Public patience is running out while ministers spend their time bickering


ONCE upon a time, governments used the Easter, summer and Christmas recesses to focus on implementing policies. Not this Government. Within days of the Dail finishing up for the Easter Break, the parties were sniping and attacking each other.

Unsurprisingly, Labour’s Joan Burton was first into the fray. Playing to the increasingly nervous Labour gallery, she targeted Phil Hogan for his ham-fisted approach to the household charge and his meeting Michael Lowry shortly after the publication of the Moriarty tribunal report.

Her comments provoked an angry tweet from Fine Gael’s party chairman. This in turn irked a couple of Labour backbenchers. The squabbling has continued with various gripes and conflicts being hurled into the mix. Not the type of carry-on that would instill confidence in their leadership capacity.

While most of the rowing had been fairly pointless and personal, it came to a head last weekend with a more substantial spat between two of the Government’s heavier hitters.

Rabbitte was engaged in his favourite activity: strutting like a minister but acting like a member of the Opposition. This time it was on the issue of delays in bringing prosecutions against white-collar criminals. His comments brought a sharp and stern rebuke from his cabinet colleague Alan Shatter.

How is it possible for neither man to grasp how central this whole issue is to dispelling public cynicism?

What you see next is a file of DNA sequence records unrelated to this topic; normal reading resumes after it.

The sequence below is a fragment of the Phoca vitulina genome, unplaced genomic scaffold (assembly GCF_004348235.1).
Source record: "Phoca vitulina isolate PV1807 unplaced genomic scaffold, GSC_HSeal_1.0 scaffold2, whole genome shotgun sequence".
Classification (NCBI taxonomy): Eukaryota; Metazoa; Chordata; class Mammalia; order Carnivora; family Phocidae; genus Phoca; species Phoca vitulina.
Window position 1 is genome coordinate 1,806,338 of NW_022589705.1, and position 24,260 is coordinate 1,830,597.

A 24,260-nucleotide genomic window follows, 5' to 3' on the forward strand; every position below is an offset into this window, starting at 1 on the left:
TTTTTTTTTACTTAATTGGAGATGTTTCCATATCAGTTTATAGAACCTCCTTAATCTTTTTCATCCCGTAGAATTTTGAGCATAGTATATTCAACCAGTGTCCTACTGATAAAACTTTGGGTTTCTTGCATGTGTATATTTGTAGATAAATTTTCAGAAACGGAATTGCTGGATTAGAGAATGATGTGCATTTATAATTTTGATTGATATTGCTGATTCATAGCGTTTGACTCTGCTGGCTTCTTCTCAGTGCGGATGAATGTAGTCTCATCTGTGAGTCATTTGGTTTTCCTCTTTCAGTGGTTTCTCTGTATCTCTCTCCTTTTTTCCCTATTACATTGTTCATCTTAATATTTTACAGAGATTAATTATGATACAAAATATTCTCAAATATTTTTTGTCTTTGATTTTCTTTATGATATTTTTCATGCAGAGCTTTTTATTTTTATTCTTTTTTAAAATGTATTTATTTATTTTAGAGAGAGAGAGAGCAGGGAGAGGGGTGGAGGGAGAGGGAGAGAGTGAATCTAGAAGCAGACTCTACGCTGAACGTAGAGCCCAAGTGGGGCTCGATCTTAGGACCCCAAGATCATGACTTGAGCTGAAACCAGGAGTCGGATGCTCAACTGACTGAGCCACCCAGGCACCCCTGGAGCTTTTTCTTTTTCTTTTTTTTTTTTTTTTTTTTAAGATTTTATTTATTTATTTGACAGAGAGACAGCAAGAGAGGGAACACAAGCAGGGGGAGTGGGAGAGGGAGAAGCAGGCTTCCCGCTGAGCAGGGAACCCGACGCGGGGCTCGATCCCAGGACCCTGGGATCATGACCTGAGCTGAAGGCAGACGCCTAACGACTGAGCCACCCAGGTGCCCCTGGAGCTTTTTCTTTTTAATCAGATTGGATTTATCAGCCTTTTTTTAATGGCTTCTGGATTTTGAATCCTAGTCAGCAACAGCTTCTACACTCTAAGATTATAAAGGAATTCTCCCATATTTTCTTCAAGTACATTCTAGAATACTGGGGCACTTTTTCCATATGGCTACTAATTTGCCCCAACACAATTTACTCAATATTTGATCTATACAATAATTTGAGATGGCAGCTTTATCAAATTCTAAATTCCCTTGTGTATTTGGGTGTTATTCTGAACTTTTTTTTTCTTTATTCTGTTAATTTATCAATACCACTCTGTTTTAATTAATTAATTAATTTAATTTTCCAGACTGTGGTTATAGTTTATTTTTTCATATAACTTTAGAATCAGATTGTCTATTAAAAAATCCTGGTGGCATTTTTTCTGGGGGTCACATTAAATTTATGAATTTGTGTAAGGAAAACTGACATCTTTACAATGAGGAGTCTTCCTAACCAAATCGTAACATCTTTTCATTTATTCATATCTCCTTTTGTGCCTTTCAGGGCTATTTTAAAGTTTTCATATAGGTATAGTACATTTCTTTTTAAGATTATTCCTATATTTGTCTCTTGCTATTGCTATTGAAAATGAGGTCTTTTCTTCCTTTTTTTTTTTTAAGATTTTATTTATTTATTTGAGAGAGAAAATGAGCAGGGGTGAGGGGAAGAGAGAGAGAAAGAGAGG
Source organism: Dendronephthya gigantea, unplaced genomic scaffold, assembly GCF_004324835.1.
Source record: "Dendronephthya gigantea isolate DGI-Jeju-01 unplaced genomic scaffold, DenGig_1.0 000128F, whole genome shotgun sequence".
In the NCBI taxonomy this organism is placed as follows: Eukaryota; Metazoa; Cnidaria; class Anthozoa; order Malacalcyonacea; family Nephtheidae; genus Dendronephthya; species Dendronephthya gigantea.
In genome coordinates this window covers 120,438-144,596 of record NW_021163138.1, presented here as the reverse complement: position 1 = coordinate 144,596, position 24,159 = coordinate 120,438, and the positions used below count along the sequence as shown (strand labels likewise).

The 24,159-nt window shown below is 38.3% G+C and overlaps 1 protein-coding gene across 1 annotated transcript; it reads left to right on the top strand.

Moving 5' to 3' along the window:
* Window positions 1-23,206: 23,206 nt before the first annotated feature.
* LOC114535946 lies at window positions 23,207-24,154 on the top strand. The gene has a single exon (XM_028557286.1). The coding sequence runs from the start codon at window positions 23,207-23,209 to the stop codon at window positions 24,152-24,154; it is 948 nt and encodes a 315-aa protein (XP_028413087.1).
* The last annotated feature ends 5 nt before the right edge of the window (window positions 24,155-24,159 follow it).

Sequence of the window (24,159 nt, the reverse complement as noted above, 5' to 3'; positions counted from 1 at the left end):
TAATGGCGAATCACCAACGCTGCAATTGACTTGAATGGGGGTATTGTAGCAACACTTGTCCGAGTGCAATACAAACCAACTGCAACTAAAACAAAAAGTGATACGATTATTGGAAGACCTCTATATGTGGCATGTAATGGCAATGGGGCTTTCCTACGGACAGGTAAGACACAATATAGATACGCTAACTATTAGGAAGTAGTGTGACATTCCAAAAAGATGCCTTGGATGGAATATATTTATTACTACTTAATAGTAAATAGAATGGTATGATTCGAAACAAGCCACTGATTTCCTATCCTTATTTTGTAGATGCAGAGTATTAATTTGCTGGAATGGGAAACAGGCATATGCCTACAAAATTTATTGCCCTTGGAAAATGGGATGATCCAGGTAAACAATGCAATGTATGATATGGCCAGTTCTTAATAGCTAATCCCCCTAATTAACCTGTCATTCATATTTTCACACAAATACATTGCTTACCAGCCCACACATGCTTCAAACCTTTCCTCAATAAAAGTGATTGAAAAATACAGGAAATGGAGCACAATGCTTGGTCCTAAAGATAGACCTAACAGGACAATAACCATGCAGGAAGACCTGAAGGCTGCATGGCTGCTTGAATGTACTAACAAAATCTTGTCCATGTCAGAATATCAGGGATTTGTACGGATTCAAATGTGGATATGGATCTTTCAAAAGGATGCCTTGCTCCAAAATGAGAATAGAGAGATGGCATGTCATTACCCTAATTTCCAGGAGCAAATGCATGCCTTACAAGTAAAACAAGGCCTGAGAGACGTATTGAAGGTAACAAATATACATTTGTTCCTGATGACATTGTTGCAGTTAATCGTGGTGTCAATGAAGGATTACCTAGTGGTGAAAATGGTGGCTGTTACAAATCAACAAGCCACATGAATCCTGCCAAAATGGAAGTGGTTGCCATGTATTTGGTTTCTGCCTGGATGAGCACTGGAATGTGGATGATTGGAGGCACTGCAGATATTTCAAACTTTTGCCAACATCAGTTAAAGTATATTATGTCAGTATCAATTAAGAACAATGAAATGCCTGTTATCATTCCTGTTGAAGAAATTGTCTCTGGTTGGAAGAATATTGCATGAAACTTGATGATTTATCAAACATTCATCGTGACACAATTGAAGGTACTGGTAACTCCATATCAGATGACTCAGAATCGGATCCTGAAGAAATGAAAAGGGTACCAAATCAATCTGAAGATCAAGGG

More than 18 months ago I wrote here about the huge level of public anger and disillusionment at the apparent inability of the punitive organs of the State to bring to account at least some of the bankers who brought this country to its knees. That was in the summer of 2010. I was encountering that anger daily. I still do. The last government paid a massive price for its failure to heed the warning it was getting from its own supporters and members on this issue.

As I said in 2010, this is not about pitchfork populism, it is about respect.

Respect by bankers for the rules of banking. The public never wants to go through this again. They want bankers to know that if they break the rules they are likely to finish up in prison. The only way they will know this is if they see it happen to those who have already broken the rules.

Respect for our system of administration of justice. This is the glue that binds society together. Nothing corrodes public confidence in the justice system more than the perception that the law does not apply equally to all.

Why is Shatter trotting out the usual explanations for delay almost two years on — difficult burden of proof in criminal cases; fraud a complex issue; independence of the prosecuting authorities?

How can someone who berated the last government for not moving the process forward faster imagine that offering the same excuses two years on will suffice? Will the retirement of the Director of Corporate Enforcement be added to this list?

Is it even really all that complex?

Perhaps the criminal law is not the appropriate mechanism for expeditiously dealing with those matters?

Administrative sanctions have been applied in both the US and Britain. The former finance chief of Northern Rock was personally fined £325,000 (€393,850) by the Financial Services Authority and banned from working in the industry.

Our Financial Regulator could attempt something similar here while we wait for the authorities to act.

The public’s fury must be assuaged. It has not abated and will not merely fade away in time. Watching ministers wasting time, bickering in public while still doing nothing, only deepens that cynicism.

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